The 11 countries seeking to introduce a financial fransaction tax are looking for a way to drop the proposal, according to Economic and Monetary Affairs Committee chair Sharon Bowles.
In September 2011, the European Commission published proposals for an EU-wide FTT. Within a year it became clear that the unanimity among member states required to introduce the tax was not there. 11 member states are now looking to introduce the levy under a European procedure called enhanced cooperation.
But speaking at a conference held by The Economist in London this week, Bowles said: “They are having difficulty figuring out what to do. The more they look at it the more they are discovering it is a bad idea. That is the truth of it and they are trying to find a face-saving way of [dropping] it.”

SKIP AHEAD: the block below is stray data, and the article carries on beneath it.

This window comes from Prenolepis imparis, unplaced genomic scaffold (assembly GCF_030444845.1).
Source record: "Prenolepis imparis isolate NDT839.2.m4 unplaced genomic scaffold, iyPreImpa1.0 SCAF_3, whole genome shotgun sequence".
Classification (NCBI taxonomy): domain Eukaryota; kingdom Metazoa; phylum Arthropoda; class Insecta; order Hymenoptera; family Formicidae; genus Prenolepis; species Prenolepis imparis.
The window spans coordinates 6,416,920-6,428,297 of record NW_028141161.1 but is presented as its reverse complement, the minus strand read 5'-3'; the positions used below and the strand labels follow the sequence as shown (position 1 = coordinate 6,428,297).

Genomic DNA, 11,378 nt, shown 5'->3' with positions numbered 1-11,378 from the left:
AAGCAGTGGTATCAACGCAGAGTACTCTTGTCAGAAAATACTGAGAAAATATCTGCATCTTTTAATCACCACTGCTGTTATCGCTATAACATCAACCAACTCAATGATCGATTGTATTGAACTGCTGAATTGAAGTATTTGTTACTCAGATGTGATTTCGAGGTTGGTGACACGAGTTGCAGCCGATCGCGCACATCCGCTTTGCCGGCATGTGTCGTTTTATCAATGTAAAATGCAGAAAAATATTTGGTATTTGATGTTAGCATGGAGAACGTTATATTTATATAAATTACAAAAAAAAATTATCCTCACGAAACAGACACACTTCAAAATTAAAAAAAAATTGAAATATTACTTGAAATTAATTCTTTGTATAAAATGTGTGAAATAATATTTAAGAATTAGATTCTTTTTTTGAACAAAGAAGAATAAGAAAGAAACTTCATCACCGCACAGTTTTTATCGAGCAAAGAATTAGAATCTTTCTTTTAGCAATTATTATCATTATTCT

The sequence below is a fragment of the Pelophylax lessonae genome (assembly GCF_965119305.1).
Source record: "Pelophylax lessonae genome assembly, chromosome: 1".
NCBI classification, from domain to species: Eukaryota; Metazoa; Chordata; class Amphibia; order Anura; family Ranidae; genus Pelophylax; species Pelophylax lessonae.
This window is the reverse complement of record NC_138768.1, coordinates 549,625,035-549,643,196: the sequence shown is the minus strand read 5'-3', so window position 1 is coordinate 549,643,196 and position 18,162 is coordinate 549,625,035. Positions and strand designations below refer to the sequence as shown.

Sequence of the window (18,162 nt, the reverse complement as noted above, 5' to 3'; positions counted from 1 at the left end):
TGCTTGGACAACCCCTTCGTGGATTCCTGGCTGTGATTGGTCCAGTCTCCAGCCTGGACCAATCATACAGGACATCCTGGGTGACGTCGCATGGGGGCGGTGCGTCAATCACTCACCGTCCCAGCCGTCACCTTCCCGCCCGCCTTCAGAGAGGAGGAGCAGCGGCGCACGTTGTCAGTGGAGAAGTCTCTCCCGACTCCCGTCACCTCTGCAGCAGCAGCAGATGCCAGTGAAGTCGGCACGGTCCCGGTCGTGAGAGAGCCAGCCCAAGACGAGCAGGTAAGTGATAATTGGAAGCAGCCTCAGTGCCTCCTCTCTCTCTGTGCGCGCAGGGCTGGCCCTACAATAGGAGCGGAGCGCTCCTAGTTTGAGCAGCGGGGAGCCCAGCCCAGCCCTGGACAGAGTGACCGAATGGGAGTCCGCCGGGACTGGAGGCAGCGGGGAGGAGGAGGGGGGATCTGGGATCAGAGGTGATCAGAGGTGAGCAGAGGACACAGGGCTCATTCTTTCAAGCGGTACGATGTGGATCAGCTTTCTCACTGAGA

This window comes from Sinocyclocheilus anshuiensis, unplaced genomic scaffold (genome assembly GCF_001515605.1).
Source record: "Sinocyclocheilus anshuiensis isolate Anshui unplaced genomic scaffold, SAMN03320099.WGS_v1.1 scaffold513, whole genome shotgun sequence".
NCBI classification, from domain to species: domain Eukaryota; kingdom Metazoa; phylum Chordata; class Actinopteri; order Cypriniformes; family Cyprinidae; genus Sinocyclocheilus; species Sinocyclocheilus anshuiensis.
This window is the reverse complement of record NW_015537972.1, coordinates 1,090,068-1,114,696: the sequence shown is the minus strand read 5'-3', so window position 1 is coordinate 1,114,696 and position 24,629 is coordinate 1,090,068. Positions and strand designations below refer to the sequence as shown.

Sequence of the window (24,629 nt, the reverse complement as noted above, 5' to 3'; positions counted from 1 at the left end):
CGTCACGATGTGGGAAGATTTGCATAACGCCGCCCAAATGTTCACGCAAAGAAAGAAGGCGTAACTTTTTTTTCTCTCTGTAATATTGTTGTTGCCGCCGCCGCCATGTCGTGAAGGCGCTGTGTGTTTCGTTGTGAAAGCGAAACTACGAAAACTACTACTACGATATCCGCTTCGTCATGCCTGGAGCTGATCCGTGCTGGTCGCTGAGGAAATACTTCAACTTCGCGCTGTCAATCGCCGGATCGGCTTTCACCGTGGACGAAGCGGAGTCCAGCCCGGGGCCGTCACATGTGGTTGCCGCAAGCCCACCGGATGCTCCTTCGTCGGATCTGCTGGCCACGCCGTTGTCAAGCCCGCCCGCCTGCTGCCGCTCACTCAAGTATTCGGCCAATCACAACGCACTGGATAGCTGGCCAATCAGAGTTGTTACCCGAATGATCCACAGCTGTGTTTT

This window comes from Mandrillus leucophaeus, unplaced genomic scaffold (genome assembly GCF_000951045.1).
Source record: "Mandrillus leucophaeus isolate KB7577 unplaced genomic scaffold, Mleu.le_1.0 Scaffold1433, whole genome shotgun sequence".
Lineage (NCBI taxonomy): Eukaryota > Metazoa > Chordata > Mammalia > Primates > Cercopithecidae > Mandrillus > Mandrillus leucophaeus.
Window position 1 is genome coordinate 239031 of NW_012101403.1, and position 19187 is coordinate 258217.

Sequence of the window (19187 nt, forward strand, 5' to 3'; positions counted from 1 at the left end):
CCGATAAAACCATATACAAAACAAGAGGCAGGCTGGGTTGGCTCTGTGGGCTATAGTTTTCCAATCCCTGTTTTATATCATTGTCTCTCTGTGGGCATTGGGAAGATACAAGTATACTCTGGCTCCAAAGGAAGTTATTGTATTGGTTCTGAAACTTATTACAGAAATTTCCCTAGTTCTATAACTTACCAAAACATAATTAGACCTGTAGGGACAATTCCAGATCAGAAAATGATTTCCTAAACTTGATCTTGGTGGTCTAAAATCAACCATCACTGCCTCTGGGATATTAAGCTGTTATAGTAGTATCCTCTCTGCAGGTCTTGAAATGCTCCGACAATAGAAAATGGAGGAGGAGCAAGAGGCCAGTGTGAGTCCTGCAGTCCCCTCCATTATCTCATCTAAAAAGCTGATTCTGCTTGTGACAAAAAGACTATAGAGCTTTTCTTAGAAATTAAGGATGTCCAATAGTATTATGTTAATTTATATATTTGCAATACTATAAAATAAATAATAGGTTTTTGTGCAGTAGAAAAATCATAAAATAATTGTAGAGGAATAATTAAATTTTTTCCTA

Last month, the European Court of Justice rejected a UK legal challenge against the FTT being introduced through enhanced cooperation because it was too soon in the process to rule it out. Last week Bowles told Money Marketing that the decision was “entirely predictable”.
Speaking at the conference, Bowles said the UK has allies in its fight against the tax.
She said: “One of the biggest allies is the European Central Bank. I have been sat next to ECB governor Jean-Claude Trichet when he has been telling European finance ministers the FTT is a bad thing. So has David Lipton from the International Monetary Fund, so has former US Treasury Secretary Tim Geithner and so have I.”